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Caribbean Islands Table of Contents

Caribbean Islands

Natural Gas

In the late 1980s, Trinidad and Tobago had proven reserves totaling approximately 481 billion cubic meters of natural gas, as well as a further 566 billion cubic meters that were likely to be recovered. Trinidad and Tobago contained about 0.3 percent of world gas reserves and contributed about 0.2 percent of world gas production. A large percentage of Trinidad and Tobago's gas was not associated with oil production and was located in separate fields off both the southeastern and the northern coasts. Although gas deposits were discovered in the 1940s, significant production did not get underway until the 1950s, when natural gas was needed to supply the small Federations Chemical (Fedchem) fertilizer plant. From 1973 to 1986, proven reserves of natural gas more than doubled during oil explorations off the country's southeastern shores. These discoveries encouraged the natural gas-based development strategy that evolved in the 1970s. The production of natural gas nearly doubled in the 1970s and expanded rapidly in the 1980s to meet the growing demand of the petrochemical industries that were coming on-stream. Gas production reached a record 7.6 billion cubic meters in 1985. The efficiency of production also increased, reaching a utilization rate of 78 percent by 1985. Amoco possessed approximately 72 percent of natural gas reserves and produced over 80 percent of the gas in 1985. Whereas oil fueled the country's economy throughout the twentieth century, the nation was expecting the same from natural gas and related industries into the twentyfirst century.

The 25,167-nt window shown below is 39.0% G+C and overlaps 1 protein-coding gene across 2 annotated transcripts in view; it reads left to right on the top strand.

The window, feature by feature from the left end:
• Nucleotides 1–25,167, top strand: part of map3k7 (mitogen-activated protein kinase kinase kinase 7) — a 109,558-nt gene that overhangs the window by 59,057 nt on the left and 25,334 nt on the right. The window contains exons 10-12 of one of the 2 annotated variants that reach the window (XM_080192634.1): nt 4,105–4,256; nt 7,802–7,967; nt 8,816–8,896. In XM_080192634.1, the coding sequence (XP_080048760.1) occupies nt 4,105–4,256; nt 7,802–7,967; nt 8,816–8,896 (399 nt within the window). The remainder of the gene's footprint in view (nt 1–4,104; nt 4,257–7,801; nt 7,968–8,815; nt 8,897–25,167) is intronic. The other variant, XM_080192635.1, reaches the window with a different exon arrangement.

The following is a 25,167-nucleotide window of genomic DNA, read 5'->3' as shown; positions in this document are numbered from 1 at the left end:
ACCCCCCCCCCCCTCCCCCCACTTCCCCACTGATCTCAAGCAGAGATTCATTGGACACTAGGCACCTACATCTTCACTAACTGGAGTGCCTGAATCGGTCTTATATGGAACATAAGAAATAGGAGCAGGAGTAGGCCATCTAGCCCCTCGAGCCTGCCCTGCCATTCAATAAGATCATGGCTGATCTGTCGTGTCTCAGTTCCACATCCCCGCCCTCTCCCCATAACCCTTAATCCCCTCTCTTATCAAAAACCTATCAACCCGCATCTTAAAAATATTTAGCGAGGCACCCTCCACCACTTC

By the 1980s, natural gas was becoming increasingly integrated into the national economy. Natural gas feedstock was the most important input to the anhydrous ammonia, urea, and methanol plants that commenced operations at the Point Lisas industrial park in the early to mid-1980s (see Role of Government, this ch.). Natural gas also fueled over 70 percent of the country's generators of electricity, powered the new mill of the Iron and Steel Company of Trinidad and Tobago (Iscott), and was piped into Port-of-Spain residences. New gas pipelines along Trinidad's southern and western coasts were a decisive factor in the country's greater utilization of its gas resources during the 1980s. The steady supply of natural gas to the Point Lisas industrial park became essential to efficient operations, as demonstrated by the production problems that resulted from supply shortages in 1982. The National Gas Company (NGC) was the prime purchaser and distributor of natural gas. The NGC allocated over 60 percent of all gas to fertilizer production during the mid-1980s. The methanol plant, the steel mill, and oil companies in general consumed most of the balance of gas production. The NGC sold the gas at a wide range of prices, which included generous subsidies to the infant petrochemical industries.

Data as of November 1987